Serial Port Usage - bdring/FluidNC Wiki

The serial port is most basic connection. It can fully control FluidNC and it also receives useful messages before other interfaces like WiFi and Bluetooth are running. If the ESP32 crashes, detailed information about the reason is sent there.

The default settings are 115200 baud, N-8-1. One of the easiest serial terminals to use is the one that comes with the Arduino IDE. You get to it via the magnifying glass icon and you need to adjust the settings in the lower right per the image below.

You can change FluidNC's baud rate in the config.h file. You will need to recompile. It is not recommended if you are just getting started. The default baud rate for the ESP32 is 115200. It uses that rate when before it runs your code and after a crash. It is nice to be able to read that text. Otherwise It should work fine. I would try the standard 115200, 230400, 460800, 921600 rates first. I have run rate up to 1Mbps with success in a desktop environment.

If you want to reboot to see the startup info, send $bye or click the boot button on your module.

Serial Port Rebooting ESP32 (Technical Details)

In order for you to be able to automatically program an ESP32 through the serial port. The serial port must be able to reboot the ESP32 and tell it to enter bootloader mode. It does this using a sequence of pulses on the RTS and DTR signals coming out of the USB to serial chip on the dev kit module.

It does this using this circuit...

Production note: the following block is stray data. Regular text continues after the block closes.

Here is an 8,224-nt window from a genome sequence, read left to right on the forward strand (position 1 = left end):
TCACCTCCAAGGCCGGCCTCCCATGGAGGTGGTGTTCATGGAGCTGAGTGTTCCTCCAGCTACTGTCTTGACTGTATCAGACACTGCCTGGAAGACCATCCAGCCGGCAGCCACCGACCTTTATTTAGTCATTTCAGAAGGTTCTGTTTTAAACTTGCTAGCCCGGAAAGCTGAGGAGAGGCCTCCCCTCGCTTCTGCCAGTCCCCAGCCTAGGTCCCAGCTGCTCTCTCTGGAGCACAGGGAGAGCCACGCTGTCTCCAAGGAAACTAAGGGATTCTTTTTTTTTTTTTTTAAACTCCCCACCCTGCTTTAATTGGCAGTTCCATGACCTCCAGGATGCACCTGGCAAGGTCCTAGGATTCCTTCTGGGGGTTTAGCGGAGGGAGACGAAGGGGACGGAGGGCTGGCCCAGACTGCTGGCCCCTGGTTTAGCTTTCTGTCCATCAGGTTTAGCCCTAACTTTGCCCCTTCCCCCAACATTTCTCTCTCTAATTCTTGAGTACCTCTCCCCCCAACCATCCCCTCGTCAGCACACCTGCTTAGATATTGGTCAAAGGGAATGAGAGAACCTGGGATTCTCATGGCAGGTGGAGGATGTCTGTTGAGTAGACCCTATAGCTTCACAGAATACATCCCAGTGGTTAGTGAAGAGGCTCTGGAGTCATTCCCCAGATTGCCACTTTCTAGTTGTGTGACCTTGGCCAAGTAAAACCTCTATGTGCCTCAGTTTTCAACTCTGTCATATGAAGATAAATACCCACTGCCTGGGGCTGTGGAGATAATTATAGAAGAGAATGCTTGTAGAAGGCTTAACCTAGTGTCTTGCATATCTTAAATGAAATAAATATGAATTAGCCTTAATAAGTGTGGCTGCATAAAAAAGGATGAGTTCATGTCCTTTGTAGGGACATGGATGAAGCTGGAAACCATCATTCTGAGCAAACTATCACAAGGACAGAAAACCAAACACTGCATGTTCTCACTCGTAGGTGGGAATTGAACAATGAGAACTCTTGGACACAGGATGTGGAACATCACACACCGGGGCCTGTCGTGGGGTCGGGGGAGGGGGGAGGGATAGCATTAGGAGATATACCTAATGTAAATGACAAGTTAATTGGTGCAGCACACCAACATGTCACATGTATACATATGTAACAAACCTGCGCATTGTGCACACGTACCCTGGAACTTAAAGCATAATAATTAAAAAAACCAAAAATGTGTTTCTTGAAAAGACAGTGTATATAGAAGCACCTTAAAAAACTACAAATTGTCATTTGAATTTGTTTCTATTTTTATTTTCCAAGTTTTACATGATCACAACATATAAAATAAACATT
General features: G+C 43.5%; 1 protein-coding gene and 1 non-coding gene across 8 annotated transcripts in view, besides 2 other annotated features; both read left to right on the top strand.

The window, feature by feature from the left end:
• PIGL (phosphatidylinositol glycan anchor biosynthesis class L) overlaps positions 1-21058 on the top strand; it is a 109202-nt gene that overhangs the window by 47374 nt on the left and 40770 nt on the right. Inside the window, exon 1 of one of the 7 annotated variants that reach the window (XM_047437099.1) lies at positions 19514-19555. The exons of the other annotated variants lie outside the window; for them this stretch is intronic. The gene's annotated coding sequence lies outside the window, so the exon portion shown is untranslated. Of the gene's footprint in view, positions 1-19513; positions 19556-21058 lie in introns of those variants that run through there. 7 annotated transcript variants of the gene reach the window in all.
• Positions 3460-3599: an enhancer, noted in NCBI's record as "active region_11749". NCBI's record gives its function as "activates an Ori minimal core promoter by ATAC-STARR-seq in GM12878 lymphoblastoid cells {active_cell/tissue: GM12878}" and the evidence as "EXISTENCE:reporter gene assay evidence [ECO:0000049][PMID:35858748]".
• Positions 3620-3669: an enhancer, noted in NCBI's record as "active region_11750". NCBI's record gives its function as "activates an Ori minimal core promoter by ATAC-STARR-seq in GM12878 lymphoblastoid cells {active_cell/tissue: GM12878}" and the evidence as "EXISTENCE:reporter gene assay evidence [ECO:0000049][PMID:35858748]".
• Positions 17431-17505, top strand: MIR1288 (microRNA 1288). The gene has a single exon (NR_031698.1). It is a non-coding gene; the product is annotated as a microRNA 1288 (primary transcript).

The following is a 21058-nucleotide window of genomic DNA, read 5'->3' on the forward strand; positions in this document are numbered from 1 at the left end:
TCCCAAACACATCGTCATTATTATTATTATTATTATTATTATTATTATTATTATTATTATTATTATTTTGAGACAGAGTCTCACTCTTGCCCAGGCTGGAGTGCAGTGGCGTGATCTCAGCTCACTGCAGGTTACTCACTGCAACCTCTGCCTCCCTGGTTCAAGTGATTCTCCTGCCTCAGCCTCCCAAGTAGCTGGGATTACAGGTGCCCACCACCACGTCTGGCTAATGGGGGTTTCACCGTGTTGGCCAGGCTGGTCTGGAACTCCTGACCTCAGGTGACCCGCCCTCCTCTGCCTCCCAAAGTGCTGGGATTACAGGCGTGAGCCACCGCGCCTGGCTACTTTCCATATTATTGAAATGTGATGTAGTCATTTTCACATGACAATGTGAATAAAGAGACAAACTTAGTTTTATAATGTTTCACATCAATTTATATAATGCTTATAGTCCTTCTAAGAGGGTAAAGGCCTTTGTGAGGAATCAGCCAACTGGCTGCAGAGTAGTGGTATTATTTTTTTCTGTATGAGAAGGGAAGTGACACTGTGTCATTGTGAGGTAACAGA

And this sequence...

If your serial terminal does the first step of this when opening a connection, it will reboot the ESP32. If you are trying to connect to a running ESP32 and don't want to reboot it, you must make sure the serial terminal does not do this.


If you are having issues with dropped USB connections, keep in mind the firmware and the ESP32 have very little to do with this connection. There is a USB to serial chip that maintains the connection and turns it into serial data. The firmware and ESP32 cannot cause a drop in the USB connection. If there is a problem in that area, the transfer of data may stop, but the USB connection is not affected. The firmware does not know that the connection was lost.

The typical problem is related to electrical noise, physical connection or voltage drop. Be sure you are using a high quality cord that is as short as possible. Tie it down, so it cannot wiggle at the connector. Consider using a powered USB hub to make sure it have plenty of voltage. Route it away from any wires on your machine, especially motor wires and power wires.

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